If You Want To Be A Great Leader, Dye Your Hair Blonde (Says Study)

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Blondes Are More Likely To Hold Leadership Positions At Work

Blondes may not have more fun than the brunette next to them, but they do seem to appear to have more leadership qualities. And now, the numbers can actually prove it.

If you’re trying to be more successful in your line of work, it probably comes as no surprise to you that hair color doesn’t really play a part in the equation; that has more to do with your skills, gender, and other factors, including the industry you’re trying to work in.

But if you want to secure a position of leadership, you need to go blonde because new statistics prove that that hair color just kind of goes with the territory.

Jennifer Berdahl and Natalya Alonso, research professors at the University of British Columbia’s Sauder School of Business, looked into the phenomenon, and found that there was a definitive light-haired pattern. Only 2 percent of the world’s population has naturally blonde hair, and that portion changes only slightly when you consider just the people in the United States.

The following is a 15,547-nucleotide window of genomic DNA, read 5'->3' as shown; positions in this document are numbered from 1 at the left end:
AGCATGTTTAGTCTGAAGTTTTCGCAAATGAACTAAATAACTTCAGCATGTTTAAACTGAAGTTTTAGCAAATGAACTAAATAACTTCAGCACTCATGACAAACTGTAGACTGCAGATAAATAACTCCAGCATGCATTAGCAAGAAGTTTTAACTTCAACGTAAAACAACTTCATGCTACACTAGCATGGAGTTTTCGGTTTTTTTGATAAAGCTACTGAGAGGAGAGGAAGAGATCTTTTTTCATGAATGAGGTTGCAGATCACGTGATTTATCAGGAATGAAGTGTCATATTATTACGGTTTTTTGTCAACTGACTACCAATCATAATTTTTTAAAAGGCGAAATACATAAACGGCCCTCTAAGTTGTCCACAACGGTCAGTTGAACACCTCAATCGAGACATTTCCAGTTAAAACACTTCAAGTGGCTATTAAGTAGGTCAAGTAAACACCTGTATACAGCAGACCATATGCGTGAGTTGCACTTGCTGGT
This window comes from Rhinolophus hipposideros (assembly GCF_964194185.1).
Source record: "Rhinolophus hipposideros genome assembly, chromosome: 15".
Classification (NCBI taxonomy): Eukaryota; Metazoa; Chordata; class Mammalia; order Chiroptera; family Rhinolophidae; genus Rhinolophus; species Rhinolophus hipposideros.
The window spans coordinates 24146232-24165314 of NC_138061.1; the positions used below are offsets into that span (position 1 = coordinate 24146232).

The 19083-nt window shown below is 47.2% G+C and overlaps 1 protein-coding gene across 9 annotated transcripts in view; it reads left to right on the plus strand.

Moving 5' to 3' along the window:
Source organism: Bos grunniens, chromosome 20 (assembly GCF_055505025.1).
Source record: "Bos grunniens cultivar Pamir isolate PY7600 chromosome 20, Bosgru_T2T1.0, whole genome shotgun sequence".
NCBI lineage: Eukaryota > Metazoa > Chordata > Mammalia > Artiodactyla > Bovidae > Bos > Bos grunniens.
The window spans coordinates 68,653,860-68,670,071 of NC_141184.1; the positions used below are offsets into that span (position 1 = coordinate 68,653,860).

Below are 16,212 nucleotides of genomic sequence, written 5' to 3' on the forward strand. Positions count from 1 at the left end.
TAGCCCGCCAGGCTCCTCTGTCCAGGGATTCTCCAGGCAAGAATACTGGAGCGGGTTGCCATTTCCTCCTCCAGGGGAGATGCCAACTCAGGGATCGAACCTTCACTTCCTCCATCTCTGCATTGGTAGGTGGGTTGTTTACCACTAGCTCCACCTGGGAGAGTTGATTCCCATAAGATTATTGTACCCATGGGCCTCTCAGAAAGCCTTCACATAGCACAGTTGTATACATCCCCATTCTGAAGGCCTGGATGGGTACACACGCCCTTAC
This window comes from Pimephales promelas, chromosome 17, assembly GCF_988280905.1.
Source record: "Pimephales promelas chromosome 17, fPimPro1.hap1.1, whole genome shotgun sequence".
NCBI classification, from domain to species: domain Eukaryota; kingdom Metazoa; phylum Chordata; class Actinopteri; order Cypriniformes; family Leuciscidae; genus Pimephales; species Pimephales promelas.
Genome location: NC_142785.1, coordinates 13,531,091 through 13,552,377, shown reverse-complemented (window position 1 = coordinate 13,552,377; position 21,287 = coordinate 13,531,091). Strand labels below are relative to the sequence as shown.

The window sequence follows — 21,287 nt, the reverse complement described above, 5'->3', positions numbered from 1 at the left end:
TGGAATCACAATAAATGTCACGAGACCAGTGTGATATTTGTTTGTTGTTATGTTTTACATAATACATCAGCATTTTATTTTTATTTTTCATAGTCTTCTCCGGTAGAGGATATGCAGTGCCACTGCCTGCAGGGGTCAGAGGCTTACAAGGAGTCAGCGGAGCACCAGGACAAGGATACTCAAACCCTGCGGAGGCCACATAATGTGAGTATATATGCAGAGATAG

But apparently, many of those blonde women take on leadership roles.

According to the study, more than one-third of female senators (35 percent), and 48 percent of female CEOs, which is nearly half of S&P companies, are blonde. That is noticeable for the amount of people in those positions.

But it doesn’t stop there. There are also a “disproportionate number” of female university presidents who happen to have that Goldilocks shine.

Berdahl was the first to notice this pattern. “This first became obvious to me at a conference at the Harvard Business School where the female speakers were mostly blonde,” she wrote on her blog.

It seems no surprise after this revelation that it can be traced to present day examples, even in cases where the women were not born blonde. Both dyed and naturally blonde women excel in roles that require leadership of some sort. 

Both Sandra Day O’Connor, the first female Supreme Court justice, and Hillary Clinton, the first female presidential candidate and likely our first female president, tout their signature yellow tresses.

Interestingly enough, this bias for blondes does not extend to their male counterparts. In fact, only 2 percent of male CEOs are blond.

So does this mean that people really do just prefer blondes? Maybe in their leadership positions. If you’re looking to gain some respect in your job and you’re not a natural, then grab a box of hair dye and watch the magic happen.

Who knows? Maybe Goldilocks was actually a quality control inspector for the three bears' home, not just an unwanted intruder.